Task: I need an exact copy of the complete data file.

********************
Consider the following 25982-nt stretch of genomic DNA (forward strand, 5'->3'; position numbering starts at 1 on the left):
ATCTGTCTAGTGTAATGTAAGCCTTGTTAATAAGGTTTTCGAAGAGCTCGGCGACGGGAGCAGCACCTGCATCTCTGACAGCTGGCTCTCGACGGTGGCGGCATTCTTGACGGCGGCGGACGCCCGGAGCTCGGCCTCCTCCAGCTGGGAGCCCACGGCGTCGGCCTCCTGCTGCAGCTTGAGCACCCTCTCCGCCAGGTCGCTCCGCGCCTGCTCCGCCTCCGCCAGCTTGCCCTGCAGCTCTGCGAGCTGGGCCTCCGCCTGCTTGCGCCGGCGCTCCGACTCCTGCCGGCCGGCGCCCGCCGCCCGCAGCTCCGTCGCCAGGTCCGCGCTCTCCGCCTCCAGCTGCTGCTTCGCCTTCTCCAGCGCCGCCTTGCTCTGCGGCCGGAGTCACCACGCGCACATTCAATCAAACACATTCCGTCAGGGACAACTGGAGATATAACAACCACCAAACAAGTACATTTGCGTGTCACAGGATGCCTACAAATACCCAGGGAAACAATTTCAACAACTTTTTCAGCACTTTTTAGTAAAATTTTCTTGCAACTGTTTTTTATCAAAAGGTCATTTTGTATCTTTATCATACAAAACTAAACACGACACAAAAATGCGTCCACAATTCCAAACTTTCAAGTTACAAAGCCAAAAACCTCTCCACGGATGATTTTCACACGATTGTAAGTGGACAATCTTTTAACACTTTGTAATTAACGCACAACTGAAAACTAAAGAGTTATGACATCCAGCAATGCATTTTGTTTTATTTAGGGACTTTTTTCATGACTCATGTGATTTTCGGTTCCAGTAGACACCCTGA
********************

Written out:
Consider the following 25982-nt stretch of genomic DNA (forward strand, 5'->3'; position numbering starts at 1 on the left):
ATCTGTCTAGTGTAATGTAAGCCTTGTTAATAAGGTTTTCGAAGAGCTCGGCGACGGGAGCAGCACCTGCATCTCTGACAGCTGGCTCTCGACGGTGGCGGCATTCTTGACGGCGGCGGACGCCCGGAGCTCGGCCTCCTCCAGCTGGGAGCCCACGGCGTCGGCCTCCTGCTGCAGCTTGAGCACCCTCTCCGCCAGGTCGCTCCGCGCCTGCTCCGCCTCCGCCAGCTTGCCCTGCAGCTCTGCGAGCTGGGCCTCCGCCTGCTTGCGCCGGCGCTCCGACTCCTGCCGGCCGGCGCCCGCCGCCCGCAGCTCCGTCGCCAGGTCCGCGCTCTCCGCCTCCAGCTGCTGCTTCGCCTTCTCCAGCGCCGCCTTGCTCTGCGGCCGGAGTCACCACGCGCACATTCAATCAAACACATTCCGTCAGGGACAACTGGAGATATAACAACCACCAAACAAGTACATTTGCGTGTCACAGGATGCCTACAAATACCCAGGGAAACAATTTCAACAACTTTTTCAGCACTTTTTAGTAAAATTTTCTTGCAACTGTTTTTTATCAAAAGGTCATTTTGTATCTTTATCATACAAAACTAAACACGACACAAAAATGCGTCCACAATTCCAAACTTTCAAGTTACAAAGCCAAAAACCTCTCCACGGATGATTTTCACACGATTGTAAGTGGACAATCTTTTAACACTTTGTAATTAACGCACAACTGAAAACTAAAGAGTTATGACATCCAGCAATGCATTTTGTTTTATTTAGGGACTTTTTTCATGACTCATGTGATTTTCGGTTCCAGTAGACACCCTGA